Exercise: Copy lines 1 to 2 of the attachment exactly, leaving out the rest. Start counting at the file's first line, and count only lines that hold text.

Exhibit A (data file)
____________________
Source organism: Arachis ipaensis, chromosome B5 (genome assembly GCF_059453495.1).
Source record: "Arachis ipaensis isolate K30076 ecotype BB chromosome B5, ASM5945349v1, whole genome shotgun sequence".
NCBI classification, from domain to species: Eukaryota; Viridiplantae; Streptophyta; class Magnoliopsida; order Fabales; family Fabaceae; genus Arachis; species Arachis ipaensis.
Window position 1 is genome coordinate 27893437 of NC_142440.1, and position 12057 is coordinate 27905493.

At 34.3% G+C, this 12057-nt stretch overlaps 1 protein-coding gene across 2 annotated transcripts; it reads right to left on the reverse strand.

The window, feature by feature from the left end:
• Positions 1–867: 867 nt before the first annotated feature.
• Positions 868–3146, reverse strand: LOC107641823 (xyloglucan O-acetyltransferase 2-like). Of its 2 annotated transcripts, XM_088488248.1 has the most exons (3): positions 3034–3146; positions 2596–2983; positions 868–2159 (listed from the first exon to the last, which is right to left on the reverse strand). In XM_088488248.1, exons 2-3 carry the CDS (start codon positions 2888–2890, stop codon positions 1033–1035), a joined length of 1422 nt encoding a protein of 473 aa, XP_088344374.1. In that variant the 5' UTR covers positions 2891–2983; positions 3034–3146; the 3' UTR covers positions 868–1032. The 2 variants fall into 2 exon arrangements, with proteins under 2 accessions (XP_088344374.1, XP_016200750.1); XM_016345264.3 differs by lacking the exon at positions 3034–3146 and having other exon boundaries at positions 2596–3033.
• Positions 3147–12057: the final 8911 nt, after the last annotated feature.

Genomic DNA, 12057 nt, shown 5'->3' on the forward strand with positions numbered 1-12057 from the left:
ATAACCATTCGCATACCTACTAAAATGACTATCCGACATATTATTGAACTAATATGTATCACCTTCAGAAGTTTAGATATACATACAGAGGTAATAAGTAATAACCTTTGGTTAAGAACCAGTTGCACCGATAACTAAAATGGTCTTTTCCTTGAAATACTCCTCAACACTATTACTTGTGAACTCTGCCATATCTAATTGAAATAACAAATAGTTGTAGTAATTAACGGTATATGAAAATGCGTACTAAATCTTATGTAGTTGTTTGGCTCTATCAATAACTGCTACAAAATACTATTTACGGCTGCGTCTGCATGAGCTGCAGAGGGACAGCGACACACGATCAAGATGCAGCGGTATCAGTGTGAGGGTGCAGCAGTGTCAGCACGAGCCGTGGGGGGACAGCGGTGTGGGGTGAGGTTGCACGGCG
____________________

Source organism: Arachis ipaensis, chromosome B5 (genome assembly GCF_059453495.1).
Source record: "Arachis ipaensis isolate K30076 ecotype BB chromosome B5, ASM5945349v1, whole genome shotgun sequence".